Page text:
Jason Mraz

Venue: The Star Theatre @ The Star Performing Arts Centre, Singapore
Date: 17th November 2014
Promoter: Live Nation Lushington Singapore
Review by: Fadhil R.
Special Thanks: The Live Nation Lushington Singapore team
Photos by Aloysius Lim and Lionel Boon courtesy of Live Nation Lushington Singapore

He has finally cut his hobo hair! Eureka! Okay – back to the point, I have mixed views over this. Jason Mraz isn’t the perfect singer who has high vocals if you look at his technique, but they are always interesting and you always know that it’s him when you hear his voice. The same technicality comparison I can make with Ed Sheeran, but I prefer not to. He just doesn’t sound like anybody else out there either and for me that’s very important and genuine. Since his debutant days, Jason Mraz has been on a mission to keep the spirit of wisdom, love, and motivational shows alive. He seems to be doing just that at prestigious shows and that of his own, which what Singapore’s Star Theatre was all about. We were geared up for his three-hour long concert, and this was only the first day of a two-day acoustic event.

Jason Mraz by Lionel Boon for Live Nation Lushington Singapore
Photo by Lionel Boon/Live Nation Lushington Singapore

The show was opened by the cheerful all-female musicians named Raining Jane, who earned recognition by Jason Mraz himself, after witnessing their performance at a festival at Redlands University where both acts were on the same bill. Somehow, that encounter brought both Jason and Raining Jane together in 2006, hence their recent two albums were produced with a different vibe. Raining Jane’s lilting voices and coy demeanor were alluring as they played their original songs like “From Me To You” and “Opposite Of Blue.” I especially liked their cover of Pat Benatar’s “Love Is A Battlefield,” which was significantly different from their other upbeat songs. However, instead of smoothly sailing between different songs, they appeared to leap to the main event. While their charming voice was pleasing, the lack of musical transition was not.

After a quick 10-minute performance, Raining Jane stayed on stage to introduce Jason Mraz with tepid applause. When Jason appeared, I was stunned as the entire venue reverberated with cheers and enthusiasm. The stage looked ethereal with twinkling lights all over the background and amid psychedelic colors, I held my breath as I expected to be blown away by him. Instead, he crushed all hopeful expectations that I had. Well, nearly.

While his songs like “Dynamo Of Volition” and “Life Is Wonderful” were enjoyable, his most famous single, “Lucky”, wasn’t. He sounded unpardonably different from the recorded version, probably because the tempo was reduced greatly and made his voice lack versatility. His intermittent accounts about how every other song revolved around irrevocably falling in love with a best friend came off as mildly annoying rather than inspiring.

In Mraz’s lyrical content, this time it moved more toward the pre-pubescent-sounding and heartbroken cult of females lead by Taylor Swift. His show seemed to have been geared more towards hopeless romantics and heartbroken teenage girls than mature concert-goers. I would go as far as to say that Mraz’s cover of “Sweet Dreams” and that Antarctica video right before the intermission was one of the few moments that were really pleasing about the show. It was truly epic.

Jason Mraz by Aloysius Lim for Live Nation Lushington Singapore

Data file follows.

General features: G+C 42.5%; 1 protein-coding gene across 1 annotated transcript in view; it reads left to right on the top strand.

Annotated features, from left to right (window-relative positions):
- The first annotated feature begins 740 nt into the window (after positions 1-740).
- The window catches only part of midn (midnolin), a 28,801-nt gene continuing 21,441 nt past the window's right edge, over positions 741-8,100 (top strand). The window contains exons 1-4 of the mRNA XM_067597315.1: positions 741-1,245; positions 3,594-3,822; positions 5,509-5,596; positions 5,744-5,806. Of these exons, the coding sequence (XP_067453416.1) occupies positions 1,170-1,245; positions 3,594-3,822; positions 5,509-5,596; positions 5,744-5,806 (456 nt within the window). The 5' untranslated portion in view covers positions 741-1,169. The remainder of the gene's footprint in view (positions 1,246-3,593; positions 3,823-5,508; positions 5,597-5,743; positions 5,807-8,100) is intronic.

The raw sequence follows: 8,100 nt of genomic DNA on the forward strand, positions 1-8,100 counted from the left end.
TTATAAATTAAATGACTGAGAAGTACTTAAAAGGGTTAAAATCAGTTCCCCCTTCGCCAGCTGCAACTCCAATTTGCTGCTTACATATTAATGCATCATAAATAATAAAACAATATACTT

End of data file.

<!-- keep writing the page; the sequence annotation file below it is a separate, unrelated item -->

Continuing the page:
Photo by Aloysius Lim/Live Nation Lushington Singapore

Jason Mraz and his band went on to play several other songs like “Long Drive” and “Hello You Beautiful Thing” from his new album, YES! At one point, Mraz employed a clever ruse of uniting two of his comrades to dance onstage, which turned out to be slightly more amusing because he ended up dancing on his own. The iridescent stage that was pleasing to the eyes turned out to be one of the show’s highlights. I believe that there are musicians who sound nice only in recording and then there are musicians who sound agreeable live. Mraz is certainly the latter. Hence, I would certainly prefer if he focused more on touring and showcasing his musical talent and vocal maturity.

“Unfold,” one of his older offerings, was a wistful acoustic number about a relationship that has run its course. Another, “Quiet,” was a lovely, folk-inspired song, featuring an accordion and a message of encouragement and support that could be as easily applied to a friend as to a lover. “Make It Mine” is an anthem for girls and boys everywhere who can’t wait to grow up, get out of teenage life and see the world. There’s no doubt his new album will be a slam dunk for Jason Mraz. The songs are fresh and pop-perfect, with tinges of other genres – like country, the aforementioned folk and even a little rock – giving them interesting and unexpected twists. However, the performances that got the biggest and most heartfelt reactions on Monday night were his older hits.

Jason Mraz by Aloysius Lim for Live Nation Lushington Singapore
Photo by Aloysius Lim/Live Nation Lushington Singapore

“I miss that guy,” a grinning Mraz said afterward. “Charlie’s my best friend and we’ve been to all over the world together until he was diagnosed with cancer. And he said he won’t worry his life away because of it. And that gave all of us hope and to make every second count in life.” “Remedy” was somehow another happy, fun song seemingly made for his best friend who has cancer and it was his first big hit, which was performed to a backdrop of photos submitted from fans of their happiest moment. “3 Things,” one of the songs taken off his new album, got an enthusiastic sing-along on the chorus, and “Back To The Earth” ended things on a summery and vibrant note, with the crowd up out of their seats and humming in the aisles and in front of the stage.